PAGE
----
Orange and T-Mobile to merge
Orange and T-Mobile have joined forces to become the UK’s leading mobile operator with around 28.4 million customers.
The 50:50 joint venture will serve 37% of mobile phone users, overtaking O2 as the leading provider in the UK.
T-Mobile recently admitted it was struggling to compete against its larger rivals, having lost 87,000 customers in the three months to the end of June. Elsewhere, O2 had 27.7% of the UK mobile phone market by revenue in the second quarter, followed by Vodafone’s 24.7% and Orange’s 21.5%.
Although the deal has yet to be signed off, Orange and T-Mobile say it will bring “substantial benefits” to their customers.
Timotheus Höttges, chief finance officer at Deutsche Telekom, the German owner of T-Mobile, says customers will benefit from the best mobile broadband offer in Britain.
And Gervais Pellissier, chief finance officer of Orange’s owner, France Telecom, adds: "This will reinforce fair competition and will provide strong benefits for our customers through improved coverage, quality of service and an enhanced capacity to develop new services and technologies.”
Tom Alexander and Richard Moat, the current chief executive officers of Orange and T-Mobile respectively, will together head up the new venture. The firms estimate that they will save around £3.5 billion by combining their operations, although integrating the two businesses could cost as much as £800 million.
What does it mean for...
Orange and T-Mobile say the move will benefit their collective customers; as well as expanded network coverage and enhanced indoor and outdoor network quality, the soon-to-be mobile giant claims the merger will improve customer access to its network of shops and provide better customer services.
It will also have the capital to invest in new services and technologies. Prices could also come down, as the enlarged business will also be able to “compete more effectively" with its rivals, O2 and Vodafone.
Independent commentators agree.
Jason Glynn, communications expert at uSwitch.com, says: “Merging these two companies will ‘plug the network gap’, ultimately providing flawless network coverage across the country for these consumers. This new major player will now have every opportunity to provide some really competitive deals and give the UKs lethargic mobile phone industry the wake-up call it needs."
However, generally speaking, mergers are not considered good for competition in the long run. In this case, the merger will mean around 90% of mobile phone users in the UK are served by just three providers - putting customers of smaller networks at risk of losing out.
Ceri Stanaway, telecoms expert at Which?, says: “This merger does raise concerns about consumer choice in the long run, and there may also be an impact from a competition perspective on smaller networks such as 3, and virtual network operators such as Virgin Mobile."
However, Glynn is confident that Orange and T-Mobile, once merged, will move the telecoms industry forward: "This new organisation will not have to make huge investments into customer acquisition and all funding can be ploughed into investment into new services, exploiting new technologies and competing more aggressively with O2 and Vodafone."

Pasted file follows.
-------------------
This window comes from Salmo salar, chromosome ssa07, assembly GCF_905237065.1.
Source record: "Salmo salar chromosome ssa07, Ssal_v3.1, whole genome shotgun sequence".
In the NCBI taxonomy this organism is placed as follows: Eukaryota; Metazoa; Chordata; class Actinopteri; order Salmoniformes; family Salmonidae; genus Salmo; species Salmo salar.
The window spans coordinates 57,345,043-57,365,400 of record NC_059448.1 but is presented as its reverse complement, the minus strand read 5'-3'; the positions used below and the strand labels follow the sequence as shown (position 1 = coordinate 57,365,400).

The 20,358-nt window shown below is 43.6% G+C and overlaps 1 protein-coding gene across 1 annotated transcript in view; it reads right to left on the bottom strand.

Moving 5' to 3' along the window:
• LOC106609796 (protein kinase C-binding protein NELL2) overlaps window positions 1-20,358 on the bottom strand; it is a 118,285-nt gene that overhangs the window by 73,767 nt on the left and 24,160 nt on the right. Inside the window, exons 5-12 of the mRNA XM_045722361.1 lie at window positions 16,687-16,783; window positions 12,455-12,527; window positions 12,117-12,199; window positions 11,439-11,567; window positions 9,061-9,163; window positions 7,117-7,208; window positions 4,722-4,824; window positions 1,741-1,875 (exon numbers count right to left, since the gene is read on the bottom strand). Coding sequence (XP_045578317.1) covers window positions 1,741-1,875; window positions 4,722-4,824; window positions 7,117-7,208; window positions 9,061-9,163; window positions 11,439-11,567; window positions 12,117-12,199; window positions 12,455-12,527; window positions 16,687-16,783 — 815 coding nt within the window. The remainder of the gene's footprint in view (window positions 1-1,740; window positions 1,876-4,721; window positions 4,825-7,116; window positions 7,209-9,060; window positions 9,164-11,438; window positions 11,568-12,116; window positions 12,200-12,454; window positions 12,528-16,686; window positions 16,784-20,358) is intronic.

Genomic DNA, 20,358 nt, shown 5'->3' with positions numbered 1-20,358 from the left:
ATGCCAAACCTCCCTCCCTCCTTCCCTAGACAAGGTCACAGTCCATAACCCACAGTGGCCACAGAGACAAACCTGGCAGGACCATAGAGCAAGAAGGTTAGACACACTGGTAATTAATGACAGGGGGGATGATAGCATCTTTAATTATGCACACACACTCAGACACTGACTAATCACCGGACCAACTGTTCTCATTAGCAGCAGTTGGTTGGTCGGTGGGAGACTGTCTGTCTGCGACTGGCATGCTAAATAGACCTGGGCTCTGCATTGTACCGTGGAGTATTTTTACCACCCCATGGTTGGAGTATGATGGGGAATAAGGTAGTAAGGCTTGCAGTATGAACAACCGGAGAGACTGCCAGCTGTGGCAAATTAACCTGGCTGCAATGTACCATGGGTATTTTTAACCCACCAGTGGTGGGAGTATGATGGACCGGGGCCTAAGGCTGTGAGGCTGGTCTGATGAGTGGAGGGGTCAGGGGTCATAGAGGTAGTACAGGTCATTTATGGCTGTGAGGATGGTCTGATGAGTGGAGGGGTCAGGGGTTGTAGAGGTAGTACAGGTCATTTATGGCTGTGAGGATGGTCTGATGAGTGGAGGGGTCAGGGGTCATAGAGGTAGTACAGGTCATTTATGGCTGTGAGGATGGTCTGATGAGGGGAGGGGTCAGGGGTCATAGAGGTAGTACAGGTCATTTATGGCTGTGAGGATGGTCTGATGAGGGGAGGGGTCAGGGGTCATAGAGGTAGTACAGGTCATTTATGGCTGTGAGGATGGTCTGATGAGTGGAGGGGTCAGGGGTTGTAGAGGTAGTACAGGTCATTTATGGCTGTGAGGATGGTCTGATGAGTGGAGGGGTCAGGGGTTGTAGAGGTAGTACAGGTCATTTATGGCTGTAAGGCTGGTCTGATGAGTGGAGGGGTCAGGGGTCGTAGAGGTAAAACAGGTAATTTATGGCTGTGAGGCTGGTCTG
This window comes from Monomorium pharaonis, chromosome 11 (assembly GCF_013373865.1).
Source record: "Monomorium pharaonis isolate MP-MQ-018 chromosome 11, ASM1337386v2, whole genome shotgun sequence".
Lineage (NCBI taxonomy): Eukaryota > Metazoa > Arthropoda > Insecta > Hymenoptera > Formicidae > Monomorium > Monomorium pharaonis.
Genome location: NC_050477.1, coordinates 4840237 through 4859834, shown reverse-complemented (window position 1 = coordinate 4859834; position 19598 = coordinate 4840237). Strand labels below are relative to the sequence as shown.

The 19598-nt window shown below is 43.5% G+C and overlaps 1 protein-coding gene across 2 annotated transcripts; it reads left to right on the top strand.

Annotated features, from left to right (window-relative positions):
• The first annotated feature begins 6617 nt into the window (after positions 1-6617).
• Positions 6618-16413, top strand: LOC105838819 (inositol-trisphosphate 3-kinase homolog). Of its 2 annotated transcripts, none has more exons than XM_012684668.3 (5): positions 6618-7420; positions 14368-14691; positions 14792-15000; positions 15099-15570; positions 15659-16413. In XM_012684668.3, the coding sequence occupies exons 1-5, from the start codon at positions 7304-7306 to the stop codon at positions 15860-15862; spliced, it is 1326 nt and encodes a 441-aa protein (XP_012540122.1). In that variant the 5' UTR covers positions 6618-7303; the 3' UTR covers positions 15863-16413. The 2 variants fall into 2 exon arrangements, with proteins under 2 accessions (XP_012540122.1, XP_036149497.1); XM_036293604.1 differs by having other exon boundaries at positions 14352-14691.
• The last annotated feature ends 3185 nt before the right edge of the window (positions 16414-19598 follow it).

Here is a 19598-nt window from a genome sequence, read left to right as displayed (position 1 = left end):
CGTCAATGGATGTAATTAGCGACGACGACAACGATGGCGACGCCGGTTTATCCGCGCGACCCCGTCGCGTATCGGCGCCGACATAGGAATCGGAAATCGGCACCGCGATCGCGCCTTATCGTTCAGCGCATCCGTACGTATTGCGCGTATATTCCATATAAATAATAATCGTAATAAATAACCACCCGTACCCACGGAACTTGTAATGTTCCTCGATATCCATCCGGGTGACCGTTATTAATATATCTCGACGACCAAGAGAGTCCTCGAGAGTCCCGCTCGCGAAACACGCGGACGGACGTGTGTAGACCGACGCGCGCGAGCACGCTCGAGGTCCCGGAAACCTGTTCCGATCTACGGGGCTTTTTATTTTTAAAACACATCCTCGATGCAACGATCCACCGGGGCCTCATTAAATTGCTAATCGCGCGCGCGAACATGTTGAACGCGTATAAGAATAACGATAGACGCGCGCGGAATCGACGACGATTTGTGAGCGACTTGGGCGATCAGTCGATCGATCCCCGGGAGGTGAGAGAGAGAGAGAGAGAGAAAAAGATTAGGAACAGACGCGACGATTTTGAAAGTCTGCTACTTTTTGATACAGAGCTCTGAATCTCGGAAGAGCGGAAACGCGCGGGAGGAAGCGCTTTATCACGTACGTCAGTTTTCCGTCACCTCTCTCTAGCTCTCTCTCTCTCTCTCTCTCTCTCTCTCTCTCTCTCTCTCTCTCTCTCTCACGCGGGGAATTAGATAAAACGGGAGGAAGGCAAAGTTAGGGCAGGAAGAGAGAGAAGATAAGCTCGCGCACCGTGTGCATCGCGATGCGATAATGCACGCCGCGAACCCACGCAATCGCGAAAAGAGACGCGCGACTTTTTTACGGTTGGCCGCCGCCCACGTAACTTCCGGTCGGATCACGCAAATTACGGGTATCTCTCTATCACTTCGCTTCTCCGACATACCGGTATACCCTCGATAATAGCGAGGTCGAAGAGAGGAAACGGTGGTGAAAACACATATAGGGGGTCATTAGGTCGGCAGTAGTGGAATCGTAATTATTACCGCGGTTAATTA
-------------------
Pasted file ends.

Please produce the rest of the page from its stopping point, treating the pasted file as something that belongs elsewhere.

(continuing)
In any case, the merger will take some time to complete, and the two brands will remain separate for the first 18 months after it eventually completes. During this time, “branding alternatives” will be considered.
The proposed merger puts an end to months of speculation over whether Deutsche Telekom would sell or merge its UK subsidiary into a joint venture. The firm had been in talks with Vodafone, Telefonica and France Telecom.
David Buik, a spokesman for BCG Partners, says the joint venture makes “an enormous amount of sense”.
He adds: “Vodafone has better things to do with its money. It can focus on investing in the emerging markets where there are better margins. The deal won’t cause the wrath of the Competition Commission either as the combined entity will have 38% share of the market which is under the magic number of 40%.”
A deal between Deutsche Telekom and Vodafone or Telefonica would have been likely to result in over 40% share of the UK mobile-phone market.
David Battersby, investment manager at Redmayne-Bentley Stockbrokers, agrees the merger is a good deal as a cost-saving exercise: “It’s been no secret that Deutsche Telekom has been looking to sell T-Mobile. It obviously realised that selling at the bottom of the market it was unlikely to get a good price for the business so merging was the other answer.”
Battersby believes that growth in the UK mobile phone sector has ended, meaning more businesses may look at merging.
Joshua Raymond, market strategist at City Index, says the joint venture is positive for private investors: “They will be creating a much bigger entity as well as being able to drive down the costs. After two or three years, investors should see some return from this move.”
Raymond also expects the announcement to boost the stockmarket, as it will put confidence back in the market and show that companies are looking at mergers and acquisitions again.
Generic, loosely-defined term for markets in a newly industrialised or Third World country that is in the process of moving from a closed economy to an open market economy while building accountability within the system. The World Bank recognises 28 countries as emerging markets, including Argentina, Brazil, China, Czech Republic, Egypt, India, Israel, Morocco, Russia and Venezuela. Because these countries carry additional political, economic and currency risks, investors in emerging markets should accept volatile returns. There is potential to make large profit at the risk of large losses.